Like any opioid, fentanyl alters brain chemistry, suppressing the natural production of endorphin receptors while increasing that of opioid receptors. This means that anyone taking it—even those who take it exactly as prescribed—is at risk of developing a fentanyl addiction.

Some common fentanyl addiction symptoms include:

  • Experiencing strong fentanyl cravings
  • Showing less or no interest in previously enjoyed activities
  • Neglecting family, work, and other responsibilities
  • Feeling unable to stop using fentanyl
  • Continuing to use fentanyl despite its negative effects

Moreover, as a very potent opioid, fentanyl carries a high risk of opioid overdose. 

According to Centers for Disease Control and Prevention data, over 82,000 people died from an opioid overdose in 2022. Slightly above 74,000 of these deaths were related to synthetic opioids such as fentanyl.

fentanyl withdrawal detox

Unfortunately, more and more people die from fentanyl-related overdoses every year. Such deaths increased by 282% between 2016 and 2021.

The risk of a potentially lethal fentanyl overdose may be further heightened by mixing it with other substances, including alcohol. Taking fentanyl after a period of abstinence also increases this risk due to reduced tolerance to the drug.

Illicit drugs are particularly dangerous, as they may be laced with fentanyl without your knowledge. This makes it nearly impossible to gauge how much of the drug you can take without overdosing on it.

Besides that, fentanyl can also cause various side effects. The most common ones include:

  • Appetite loss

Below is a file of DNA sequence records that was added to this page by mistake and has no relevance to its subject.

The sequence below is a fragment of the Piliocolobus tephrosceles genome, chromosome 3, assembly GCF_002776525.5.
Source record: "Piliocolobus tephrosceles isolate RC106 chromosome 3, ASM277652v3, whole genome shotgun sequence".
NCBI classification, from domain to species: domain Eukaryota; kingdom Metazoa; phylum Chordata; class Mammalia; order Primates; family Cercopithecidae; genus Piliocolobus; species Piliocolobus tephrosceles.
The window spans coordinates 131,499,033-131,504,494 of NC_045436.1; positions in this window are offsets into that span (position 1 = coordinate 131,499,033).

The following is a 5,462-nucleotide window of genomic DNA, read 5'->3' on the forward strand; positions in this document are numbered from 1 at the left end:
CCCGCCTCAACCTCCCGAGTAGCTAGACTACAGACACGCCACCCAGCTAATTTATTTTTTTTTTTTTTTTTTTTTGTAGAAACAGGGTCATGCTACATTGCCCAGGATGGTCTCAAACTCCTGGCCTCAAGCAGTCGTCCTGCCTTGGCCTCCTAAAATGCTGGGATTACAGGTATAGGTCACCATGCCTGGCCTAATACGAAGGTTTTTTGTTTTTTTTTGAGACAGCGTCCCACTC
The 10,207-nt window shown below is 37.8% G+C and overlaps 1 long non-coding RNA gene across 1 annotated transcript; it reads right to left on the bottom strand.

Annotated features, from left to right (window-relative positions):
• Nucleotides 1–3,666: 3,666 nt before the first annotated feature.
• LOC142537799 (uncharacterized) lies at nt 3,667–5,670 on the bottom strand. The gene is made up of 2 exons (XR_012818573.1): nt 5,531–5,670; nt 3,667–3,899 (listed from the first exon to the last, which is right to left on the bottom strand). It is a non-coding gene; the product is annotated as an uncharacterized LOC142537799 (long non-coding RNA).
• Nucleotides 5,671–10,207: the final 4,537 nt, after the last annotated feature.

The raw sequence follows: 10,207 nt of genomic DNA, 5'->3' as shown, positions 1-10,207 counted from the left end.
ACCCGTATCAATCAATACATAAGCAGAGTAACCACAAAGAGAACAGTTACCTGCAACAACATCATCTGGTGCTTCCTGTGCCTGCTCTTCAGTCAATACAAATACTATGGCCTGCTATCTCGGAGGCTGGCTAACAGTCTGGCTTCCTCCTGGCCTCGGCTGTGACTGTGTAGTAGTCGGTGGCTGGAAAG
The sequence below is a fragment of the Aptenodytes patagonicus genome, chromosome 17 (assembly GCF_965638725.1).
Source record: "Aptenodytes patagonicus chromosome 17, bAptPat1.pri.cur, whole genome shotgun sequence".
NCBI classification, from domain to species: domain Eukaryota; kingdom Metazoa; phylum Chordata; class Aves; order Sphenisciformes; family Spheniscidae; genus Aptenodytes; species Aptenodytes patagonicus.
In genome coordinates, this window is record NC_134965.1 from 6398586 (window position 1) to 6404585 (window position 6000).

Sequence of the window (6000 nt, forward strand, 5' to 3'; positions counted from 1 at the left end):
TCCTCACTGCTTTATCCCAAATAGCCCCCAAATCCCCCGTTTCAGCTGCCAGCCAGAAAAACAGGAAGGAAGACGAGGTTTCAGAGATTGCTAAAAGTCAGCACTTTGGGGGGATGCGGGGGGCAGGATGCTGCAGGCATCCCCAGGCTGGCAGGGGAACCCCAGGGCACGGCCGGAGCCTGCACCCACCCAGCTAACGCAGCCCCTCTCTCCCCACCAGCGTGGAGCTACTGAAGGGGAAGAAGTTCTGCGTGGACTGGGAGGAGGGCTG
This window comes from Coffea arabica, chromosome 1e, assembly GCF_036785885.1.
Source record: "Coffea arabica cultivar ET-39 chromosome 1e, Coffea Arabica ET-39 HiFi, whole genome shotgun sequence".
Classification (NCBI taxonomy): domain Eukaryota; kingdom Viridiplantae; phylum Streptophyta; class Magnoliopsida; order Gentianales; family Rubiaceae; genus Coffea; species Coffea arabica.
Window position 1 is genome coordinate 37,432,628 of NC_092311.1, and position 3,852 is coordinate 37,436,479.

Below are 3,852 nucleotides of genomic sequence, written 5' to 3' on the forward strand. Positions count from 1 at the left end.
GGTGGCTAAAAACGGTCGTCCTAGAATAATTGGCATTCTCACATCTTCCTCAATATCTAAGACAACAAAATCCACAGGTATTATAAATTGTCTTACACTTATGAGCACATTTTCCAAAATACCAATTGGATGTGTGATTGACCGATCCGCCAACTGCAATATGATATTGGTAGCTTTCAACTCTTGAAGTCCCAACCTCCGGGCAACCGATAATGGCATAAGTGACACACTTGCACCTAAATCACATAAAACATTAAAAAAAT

• Constipation
  • Drowsiness
  • Fatigue
  • Headache
  • Lightheadedness
  • Nausea
  • Skin rashes
  • Vomiting

Fentanyl can also lead to life-threatening breathing problems, including respiratory depression. Because of this, it may not be a good option for people with pre-existing respiratory issues. 

Rapid Detox for Opioid Addiction 

Advanced rapid detox is a medical treatment that usually involves general anesthesia and opioid antagonists to quickly cleanse opioids, including fentanyl, from the body. Rapid detox under sedation can help minimize the intensity of fentanyl withdrawal symptoms, but there’s no evidence that it helps people make a lifelong recovery.

Many patients relapse after rapid fentanyl detox, as it only manages the symptoms of addiction without addressing its biological cause – the changes in brain chemistry. Since rapid fentanyl detox reduces opioid tolerance, relapse can result in a potentially fatal overdose. As such, the disadvantages of rapid detox, including its high cost, often outweigh its benefits.

ANR Opioid Treatment – Treating Opioid Dependency with ANR 

Accelerated Neuro-Regulation (ANR) is the only medical treatment that is shown to restore the endorphin-receptor balance in individuals struggling with fentanyl dependency.

What makes the ANR treatment unique from rapid detox and other opioid dependency treatments is that it tackles the biological root cause of dependency instead of simply counteracting its symptoms. As a result, it eliminates fentanyl dependency along with cravings and withdrawals.

Additionally, the ANR treatment offers a personalized approach to overcoming fentanyl addiction, which maximizes its safety. Our experienced medical professionals will evaluate your specific needs and medical history and tailor your treatment accordingly. 

While most treatments need weeks to take effect, ANR allows patients to recover from fentanyl dependency in just a few days. Most patients enjoy healthy living without any risks of further symptoms or relapse after the treatment in one of our centers.